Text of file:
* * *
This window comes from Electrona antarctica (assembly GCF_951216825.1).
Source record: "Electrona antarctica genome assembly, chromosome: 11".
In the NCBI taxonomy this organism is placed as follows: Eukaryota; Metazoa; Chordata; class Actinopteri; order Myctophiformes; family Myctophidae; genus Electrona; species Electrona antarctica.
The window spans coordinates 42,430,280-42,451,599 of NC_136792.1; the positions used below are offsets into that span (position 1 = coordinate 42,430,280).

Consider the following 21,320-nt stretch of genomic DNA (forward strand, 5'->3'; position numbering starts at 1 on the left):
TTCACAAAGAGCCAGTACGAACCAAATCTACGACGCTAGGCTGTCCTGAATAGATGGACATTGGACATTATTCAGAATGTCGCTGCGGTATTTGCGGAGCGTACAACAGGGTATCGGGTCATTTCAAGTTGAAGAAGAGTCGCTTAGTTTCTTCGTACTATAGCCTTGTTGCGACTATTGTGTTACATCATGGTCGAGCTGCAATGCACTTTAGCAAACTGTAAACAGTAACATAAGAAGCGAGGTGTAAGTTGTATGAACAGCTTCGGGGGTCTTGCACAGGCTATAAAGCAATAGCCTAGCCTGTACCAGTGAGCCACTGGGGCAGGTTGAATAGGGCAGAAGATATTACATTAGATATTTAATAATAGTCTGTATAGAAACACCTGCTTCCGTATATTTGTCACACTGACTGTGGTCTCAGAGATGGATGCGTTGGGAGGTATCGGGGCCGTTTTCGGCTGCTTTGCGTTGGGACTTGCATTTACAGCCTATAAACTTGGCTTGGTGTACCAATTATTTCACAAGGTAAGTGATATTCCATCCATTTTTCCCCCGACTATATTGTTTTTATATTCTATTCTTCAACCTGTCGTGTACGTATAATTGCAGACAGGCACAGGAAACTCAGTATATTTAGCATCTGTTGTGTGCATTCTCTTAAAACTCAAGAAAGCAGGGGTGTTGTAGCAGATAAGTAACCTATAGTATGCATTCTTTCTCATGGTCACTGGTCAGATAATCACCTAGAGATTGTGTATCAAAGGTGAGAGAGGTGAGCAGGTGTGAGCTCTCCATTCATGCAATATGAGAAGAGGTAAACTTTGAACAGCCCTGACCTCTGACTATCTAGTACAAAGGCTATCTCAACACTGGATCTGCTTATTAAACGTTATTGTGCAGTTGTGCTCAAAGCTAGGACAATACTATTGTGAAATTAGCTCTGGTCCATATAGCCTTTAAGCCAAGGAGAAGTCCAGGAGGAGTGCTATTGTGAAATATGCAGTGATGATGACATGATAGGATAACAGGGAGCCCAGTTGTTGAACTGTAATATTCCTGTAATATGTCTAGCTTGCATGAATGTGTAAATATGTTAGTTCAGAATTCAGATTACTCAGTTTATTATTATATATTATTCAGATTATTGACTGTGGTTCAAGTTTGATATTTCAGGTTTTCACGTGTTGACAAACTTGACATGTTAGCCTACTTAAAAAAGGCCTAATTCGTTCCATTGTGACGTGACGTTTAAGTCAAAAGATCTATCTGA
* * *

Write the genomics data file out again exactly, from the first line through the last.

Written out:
This window comes from Electrona antarctica (assembly GCF_951216825.1).
Source record: "Electrona antarctica genome assembly, chromosome: 11".
In the NCBI taxonomy this organism is placed as follows: Eukaryota; Metazoa; Chordata; class Actinopteri; order Myctophiformes; family Myctophidae; genus Electrona; species Electrona antarctica.
The window spans coordinates 42,430,280-42,451,599 of NC_136792.1; the positions used below are offsets into that span (position 1 = coordinate 42,430,280).

Consider the following 21,320-nt stretch of genomic DNA (forward strand, 5'->3'; position numbering starts at 1 on the left):
TTCACAAAGAGCCAGTACGAACCAAATCTACGACGCTAGGCTGTCCTGAATAGATGGACATTGGACATTATTCAGAATGTCGCTGCGGTATTTGCGGAGCGTACAACAGGGTATCGGGTCATTTCAAGTTGAAGAAGAGTCGCTTAGTTTCTTCGTACTATAGCCTTGTTGCGACTATTGTGTTACATCATGGTCGAGCTGCAATGCACTTTAGCAAACTGTAAACAGTAACATAAGAAGCGAGGTGTAAGTTGTATGAACAGCTTCGGGGGTCTTGCACAGGCTATAAAGCAATAGCCTAGCCTGTACCAGTGAGCCACTGGGGCAGGTTGAATAGGGCAGAAGATATTACATTAGATATTTAATAATAGTCTGTATAGAAACACCTGCTTCCGTATATTTGTCACACTGACTGTGGTCTCAGAGATGGATGCGTTGGGAGGTATCGGGGCCGTTTTCGGCTGCTTTGCGTTGGGACTTGCATTTACAGCCTATAAACTTGGCTTGGTGTACCAATTATTTCACAAGGTAAGTGATATTCCATCCATTTTTCCCCCGACTATATTGTTTTTATATTCTATTCTTCAACCTGTCGTGTACGTATAATTGCAGACAGGCACAGGAAACTCAGTATATTTAGCATCTGTTGTGTGCATTCTCTTAAAACTCAAGAAAGCAGGGGTGTTGTAGCAGATAAGTAACCTATAGTATGCATTCTTTCTCATGGTCACTGGTCAGATAATCACCTAGAGATTGTGTATCAAAGGTGAGAGAGGTGAGCAGGTGTGAGCTCTCCATTCATGCAATATGAGAAGAGGTAAACTTTGAACAGCCCTGACCTCTGACTATCTAGTACAAAGGCTATCTCAACACTGGATCTGCTTATTAAACGTTATTGTGCAGTTGTGCTCAAAGCTAGGACAATACTATTGTGAAATTAGCTCTGGTCCATATAGCCTTTAAGCCAAGGAGAAGTCCAGGAGGAGTGCTATTGTGAAATATGCAGTGATGATGACATGATAGGATAACAGGGAGCCCAGTTGTTGAACTGTAATATTCCTGTAATATGTCTAGCTTGCATGAATGTGTAAATATGTTAGTTCAGAATTCAGATTACTCAGTTTATTATTATATATTATTCAGATTATTGACTGTGGTTCAAGTTTGATATTTCAGGTTTTCACGTGTTGACAAACTTGACATGTTAGCCTACTTAAAAAAGGCCTAATTCGTTCCATTGTGACGTGACGTTTAAGTCAAAAGATCTATCTGA